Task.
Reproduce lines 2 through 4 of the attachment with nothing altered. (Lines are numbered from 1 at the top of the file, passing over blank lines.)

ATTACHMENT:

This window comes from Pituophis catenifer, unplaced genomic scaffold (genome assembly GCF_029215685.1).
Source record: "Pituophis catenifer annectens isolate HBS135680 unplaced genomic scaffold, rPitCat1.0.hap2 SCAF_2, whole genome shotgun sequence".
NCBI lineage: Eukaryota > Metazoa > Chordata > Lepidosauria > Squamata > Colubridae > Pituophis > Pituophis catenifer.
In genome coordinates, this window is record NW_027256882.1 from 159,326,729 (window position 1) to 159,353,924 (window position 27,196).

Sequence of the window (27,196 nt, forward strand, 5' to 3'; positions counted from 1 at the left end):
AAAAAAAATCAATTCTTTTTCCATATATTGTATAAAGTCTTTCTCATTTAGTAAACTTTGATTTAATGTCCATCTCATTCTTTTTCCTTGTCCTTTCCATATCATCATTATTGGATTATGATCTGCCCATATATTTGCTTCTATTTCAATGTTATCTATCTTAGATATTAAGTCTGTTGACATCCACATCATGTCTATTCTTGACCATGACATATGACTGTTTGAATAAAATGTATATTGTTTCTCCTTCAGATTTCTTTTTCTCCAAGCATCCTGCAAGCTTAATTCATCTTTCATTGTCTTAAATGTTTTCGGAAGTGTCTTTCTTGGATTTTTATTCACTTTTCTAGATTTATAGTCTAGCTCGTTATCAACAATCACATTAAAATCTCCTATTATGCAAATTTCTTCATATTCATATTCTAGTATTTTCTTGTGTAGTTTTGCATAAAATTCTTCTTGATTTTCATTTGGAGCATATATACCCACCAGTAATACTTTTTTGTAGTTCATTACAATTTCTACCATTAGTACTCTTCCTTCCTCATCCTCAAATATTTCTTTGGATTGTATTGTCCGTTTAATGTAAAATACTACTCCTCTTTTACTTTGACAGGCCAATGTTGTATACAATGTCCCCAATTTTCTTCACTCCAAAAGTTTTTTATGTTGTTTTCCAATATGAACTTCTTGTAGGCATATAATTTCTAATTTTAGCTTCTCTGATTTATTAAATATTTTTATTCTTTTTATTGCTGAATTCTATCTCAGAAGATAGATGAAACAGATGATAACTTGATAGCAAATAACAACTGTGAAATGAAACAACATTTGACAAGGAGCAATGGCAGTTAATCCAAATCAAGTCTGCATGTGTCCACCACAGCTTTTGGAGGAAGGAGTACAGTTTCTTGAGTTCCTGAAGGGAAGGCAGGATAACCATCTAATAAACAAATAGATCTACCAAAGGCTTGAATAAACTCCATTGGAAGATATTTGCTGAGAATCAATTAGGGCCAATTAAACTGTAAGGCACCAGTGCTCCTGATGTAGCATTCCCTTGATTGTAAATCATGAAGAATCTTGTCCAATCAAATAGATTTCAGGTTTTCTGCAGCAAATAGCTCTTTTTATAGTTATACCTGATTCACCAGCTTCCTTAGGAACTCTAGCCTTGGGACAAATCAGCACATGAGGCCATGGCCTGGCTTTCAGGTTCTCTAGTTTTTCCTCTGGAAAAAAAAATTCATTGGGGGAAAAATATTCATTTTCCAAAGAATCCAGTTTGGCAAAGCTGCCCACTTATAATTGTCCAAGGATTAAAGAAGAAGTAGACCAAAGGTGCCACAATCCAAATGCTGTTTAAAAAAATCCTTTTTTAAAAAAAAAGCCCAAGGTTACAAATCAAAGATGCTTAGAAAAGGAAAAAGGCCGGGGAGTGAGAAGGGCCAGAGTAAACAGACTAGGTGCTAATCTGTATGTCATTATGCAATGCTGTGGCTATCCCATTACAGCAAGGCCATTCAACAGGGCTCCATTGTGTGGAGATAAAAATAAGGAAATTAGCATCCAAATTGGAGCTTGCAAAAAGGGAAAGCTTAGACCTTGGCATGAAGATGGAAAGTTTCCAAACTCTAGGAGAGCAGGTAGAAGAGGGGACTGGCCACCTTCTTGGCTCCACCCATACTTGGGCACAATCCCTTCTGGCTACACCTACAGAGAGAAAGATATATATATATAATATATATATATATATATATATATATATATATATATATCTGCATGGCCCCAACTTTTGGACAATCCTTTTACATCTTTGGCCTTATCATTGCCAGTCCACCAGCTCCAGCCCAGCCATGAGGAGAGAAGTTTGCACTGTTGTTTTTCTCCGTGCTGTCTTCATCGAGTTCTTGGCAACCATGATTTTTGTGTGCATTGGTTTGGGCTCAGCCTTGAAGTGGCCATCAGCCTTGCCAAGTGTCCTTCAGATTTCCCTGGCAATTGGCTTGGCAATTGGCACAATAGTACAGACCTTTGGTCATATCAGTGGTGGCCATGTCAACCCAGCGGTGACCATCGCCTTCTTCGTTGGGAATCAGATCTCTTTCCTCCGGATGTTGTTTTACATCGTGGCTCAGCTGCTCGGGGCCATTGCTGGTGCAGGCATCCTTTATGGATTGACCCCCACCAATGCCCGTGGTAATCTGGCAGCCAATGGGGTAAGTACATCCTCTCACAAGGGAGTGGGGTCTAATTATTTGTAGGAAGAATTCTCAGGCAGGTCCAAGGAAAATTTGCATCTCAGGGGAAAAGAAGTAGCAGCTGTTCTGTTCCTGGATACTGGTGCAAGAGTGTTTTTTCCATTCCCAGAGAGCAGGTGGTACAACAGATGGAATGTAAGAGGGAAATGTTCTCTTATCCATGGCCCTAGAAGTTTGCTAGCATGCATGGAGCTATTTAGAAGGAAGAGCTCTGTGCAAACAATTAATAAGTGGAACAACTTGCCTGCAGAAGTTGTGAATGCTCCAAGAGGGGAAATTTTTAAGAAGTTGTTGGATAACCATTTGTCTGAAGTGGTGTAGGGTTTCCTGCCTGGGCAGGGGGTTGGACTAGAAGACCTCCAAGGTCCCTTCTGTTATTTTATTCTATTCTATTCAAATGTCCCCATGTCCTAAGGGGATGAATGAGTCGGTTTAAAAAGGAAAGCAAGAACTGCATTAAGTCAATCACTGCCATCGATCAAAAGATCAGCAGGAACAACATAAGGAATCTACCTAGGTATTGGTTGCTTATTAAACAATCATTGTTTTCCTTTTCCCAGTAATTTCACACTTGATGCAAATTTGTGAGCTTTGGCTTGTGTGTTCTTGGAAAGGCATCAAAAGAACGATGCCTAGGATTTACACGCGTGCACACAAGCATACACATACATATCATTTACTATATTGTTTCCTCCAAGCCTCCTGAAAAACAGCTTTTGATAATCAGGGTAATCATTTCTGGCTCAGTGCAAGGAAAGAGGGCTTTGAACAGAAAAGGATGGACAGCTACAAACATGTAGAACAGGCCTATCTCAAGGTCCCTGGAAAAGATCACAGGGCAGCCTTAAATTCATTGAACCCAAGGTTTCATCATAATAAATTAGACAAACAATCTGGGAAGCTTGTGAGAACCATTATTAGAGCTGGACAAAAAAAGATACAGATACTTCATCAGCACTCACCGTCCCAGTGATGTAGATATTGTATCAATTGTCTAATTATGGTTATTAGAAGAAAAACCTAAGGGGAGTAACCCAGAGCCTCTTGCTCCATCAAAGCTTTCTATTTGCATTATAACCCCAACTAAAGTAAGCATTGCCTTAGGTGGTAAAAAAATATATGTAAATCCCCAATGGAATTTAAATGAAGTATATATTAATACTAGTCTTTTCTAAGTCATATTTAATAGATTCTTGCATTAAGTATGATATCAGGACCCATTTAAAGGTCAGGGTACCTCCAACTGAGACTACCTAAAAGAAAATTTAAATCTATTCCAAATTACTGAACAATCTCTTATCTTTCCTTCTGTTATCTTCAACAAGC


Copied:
Source record: "Pituophis catenifer annectens isolate HBS135680 unplaced genomic scaffold, rPitCat1.0.hap2 SCAF_2, whole genome shotgun sequence".
NCBI lineage: Eukaryota > Metazoa > Chordata > Lepidosauria > Squamata > Colubridae > Pituophis > Pituophis catenifer.
In genome coordinates, this window is record NW_027256882.1 from 159,326,729 (window position 1) to 159,353,924 (window position 27,196).